She’s a Lady (Whoa-Oh-Oh)

I don’t like feminists. I don’t hate them–my own darling mother is one, for God’s sake–but I’m not really fond of them either. Mostly because the only thing they ever seem to talk about is how women should be treated exactly the same as men.

Um…excuse me? So no one will hold the door for me, and pull out my chair, and get me out of a ticket when I bat my very ladylike eyelashes, and not draft me into the Army? Why in God’s name would any woman give up being treated like a woman to be treated like a man?

Now, I understand that’s not the point, but on the other Manolo, it kind of is. If you want fair-square equality for everyone, that’s nice on paper, but that means everything has to be equal, even for door-holding and ticket-dodging. Equal pay at work and government-subsidized tampons, I’m all for. But saying women have to be like men in order to be “equal” is just what pisses me off about feminists. If you want to wear Birkenstocks and never get your eyebrows waxed, that’s just fine. But don’t tell me I’m setting back the cause of womankind by twenty years because I like makeup and a good heel (and put my feminine wiles to use).

Which brings me to my next point. Being a true lady is so undervalued in today’s society. Look at the French. Women there are chic, glamorous, and independent–they make paper (or whatever French money is printed on) in sexy cardigans with perfect hair. Here, if you like to take care of yourself–which means nothing compared to how the French do it, with their obsessive beauty regimes, or Japanese girls, who wear makeup and nice shoes every. single. day–you’re “high maintenance,” not “a lady.”

There is nothing wrong with wanting equal rights, or wearing ugly clothes and not caring how you look, but there’s also nothing wrong with being just the opposite. So how about a  little equality between the Birkenstocks and the Manolos, please? (OR, even better–I can just teleport back to the 1950s, when dressing up for everything was normal and everyone left me alone about equality while I drank Bellinis with Cary Grant.)

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4 Comments (+add yours?)

  1. TBT
    Aug 25, 2012 @ 14:35:52

    I feel the same way!

    Reply

  2. fiona
    Oct 29, 2012 @ 13:14:29

    I understand your feelings regarding feminism, or what you perceive to be the feminist agenda. However, as a feminist, I would like to throw this out there – I don’t believe that feminism means that we’d like every woman to dress in a “manly” fashion and burp every time they drink a beer. Men and women being equal does not mean that women should try to be more like men – that’s not equal! That’s conforming to men’s assumptions of what is “powerful” or “appropriate” or “right.” I would just like to be taken seriously for my opinions as opposed to what I look like on any given day. Why should it matter what I wear to work? Whether I’m wearing my kickass curve-enhancing black and white dress from Mango, or a button-down blouse with a sweater, the way I am treated and the way my ideas are regarded should not change. If men can be taken seriously regardless of the color of their ties, or not wearing a tie at all, I don’t see why my clothing should alter others’ perceptions about me.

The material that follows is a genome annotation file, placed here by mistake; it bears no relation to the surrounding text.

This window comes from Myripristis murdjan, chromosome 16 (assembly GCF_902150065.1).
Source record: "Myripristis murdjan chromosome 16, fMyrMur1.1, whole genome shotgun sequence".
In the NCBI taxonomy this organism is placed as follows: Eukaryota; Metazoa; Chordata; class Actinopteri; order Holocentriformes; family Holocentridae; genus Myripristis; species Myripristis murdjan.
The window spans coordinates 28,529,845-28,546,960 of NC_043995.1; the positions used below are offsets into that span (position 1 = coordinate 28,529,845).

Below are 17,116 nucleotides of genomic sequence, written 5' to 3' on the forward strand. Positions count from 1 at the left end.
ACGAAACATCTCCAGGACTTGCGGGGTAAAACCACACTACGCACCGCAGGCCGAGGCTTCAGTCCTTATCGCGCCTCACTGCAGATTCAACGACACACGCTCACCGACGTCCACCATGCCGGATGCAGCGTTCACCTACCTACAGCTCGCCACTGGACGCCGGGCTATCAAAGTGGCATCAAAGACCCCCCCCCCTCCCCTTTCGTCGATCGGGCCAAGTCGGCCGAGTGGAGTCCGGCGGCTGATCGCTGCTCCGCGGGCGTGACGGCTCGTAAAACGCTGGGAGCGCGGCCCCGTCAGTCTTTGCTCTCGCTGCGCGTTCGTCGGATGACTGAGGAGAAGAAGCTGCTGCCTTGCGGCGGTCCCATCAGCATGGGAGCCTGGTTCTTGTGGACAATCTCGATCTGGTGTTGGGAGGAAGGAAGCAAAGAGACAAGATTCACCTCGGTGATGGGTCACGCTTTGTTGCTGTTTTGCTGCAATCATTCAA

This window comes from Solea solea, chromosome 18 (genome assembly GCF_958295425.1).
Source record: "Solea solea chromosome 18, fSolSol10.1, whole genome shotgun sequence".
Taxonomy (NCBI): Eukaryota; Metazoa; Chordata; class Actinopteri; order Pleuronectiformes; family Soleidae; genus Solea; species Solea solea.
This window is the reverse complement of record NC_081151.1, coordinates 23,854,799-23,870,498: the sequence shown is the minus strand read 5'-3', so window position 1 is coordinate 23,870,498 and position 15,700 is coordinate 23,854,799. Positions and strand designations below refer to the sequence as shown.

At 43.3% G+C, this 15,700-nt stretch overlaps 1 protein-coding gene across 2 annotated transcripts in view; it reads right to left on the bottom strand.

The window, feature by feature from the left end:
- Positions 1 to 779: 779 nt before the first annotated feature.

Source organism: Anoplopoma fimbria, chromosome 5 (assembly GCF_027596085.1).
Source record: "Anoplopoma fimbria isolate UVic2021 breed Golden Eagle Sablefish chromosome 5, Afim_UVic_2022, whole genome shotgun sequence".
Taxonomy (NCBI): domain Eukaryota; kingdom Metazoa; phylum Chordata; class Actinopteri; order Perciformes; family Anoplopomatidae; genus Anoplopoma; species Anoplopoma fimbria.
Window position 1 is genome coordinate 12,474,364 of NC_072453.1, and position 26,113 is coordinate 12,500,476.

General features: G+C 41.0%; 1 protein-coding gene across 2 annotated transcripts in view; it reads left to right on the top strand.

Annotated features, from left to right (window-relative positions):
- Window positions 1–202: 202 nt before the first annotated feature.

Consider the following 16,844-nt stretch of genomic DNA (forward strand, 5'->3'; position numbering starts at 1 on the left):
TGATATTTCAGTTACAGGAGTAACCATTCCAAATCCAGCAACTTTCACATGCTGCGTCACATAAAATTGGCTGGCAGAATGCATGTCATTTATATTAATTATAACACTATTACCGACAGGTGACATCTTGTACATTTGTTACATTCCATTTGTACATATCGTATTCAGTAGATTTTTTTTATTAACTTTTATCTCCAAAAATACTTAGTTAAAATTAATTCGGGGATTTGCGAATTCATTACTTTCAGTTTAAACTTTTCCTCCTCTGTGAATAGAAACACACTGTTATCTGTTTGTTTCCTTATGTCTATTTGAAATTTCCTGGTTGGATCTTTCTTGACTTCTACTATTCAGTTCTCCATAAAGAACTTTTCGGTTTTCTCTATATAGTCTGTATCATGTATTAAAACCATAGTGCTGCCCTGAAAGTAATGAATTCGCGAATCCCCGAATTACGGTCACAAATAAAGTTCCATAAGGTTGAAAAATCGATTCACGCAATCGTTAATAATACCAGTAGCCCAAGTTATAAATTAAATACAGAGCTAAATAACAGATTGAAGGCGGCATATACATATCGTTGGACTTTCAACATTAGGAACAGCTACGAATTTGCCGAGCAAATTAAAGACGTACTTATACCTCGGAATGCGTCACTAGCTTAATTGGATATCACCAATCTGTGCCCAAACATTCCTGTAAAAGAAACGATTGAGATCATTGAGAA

Feminism isn’t about making every woman feel “ugly” in the name of unity. No one is trying to eradicate femininity. We’re just trying to create a world in which everyone is respected, no matter what their choices. It’s about CHOICE, and mandating that all women must dress like men is not a choice. Getting annoyed by feminists allegedly barring you from being a “lady” is a bit of a straw man, in terms of attacking the feminist world view. And quite frankly, I’m happy to pay a speeding ticket if I’ve been caught speeding. Because I’m working to live in a world where I get paid equally, so I can afford to pay a ticket. Because of feminism.

    Reply

    • thewildhearts
      Nov 28, 2012 @ 15:56:24

      100% on your level, girl–it’s a very specific subset of feminists I’m talking about. I am completely down with feminists who are completely down with women being the varied individuals we are. My issue is that feminist textbooks and professors and, yes, feminists, attack makeup, heels, and clothes or someone who uses their femininity as “setting back women” or being inherently sexist. Wear what you want, do what you want, believe what you want–but don’t tell ME I’m helping degrade the respect of my fellow gals because I like lipstick and heels.

      Reply

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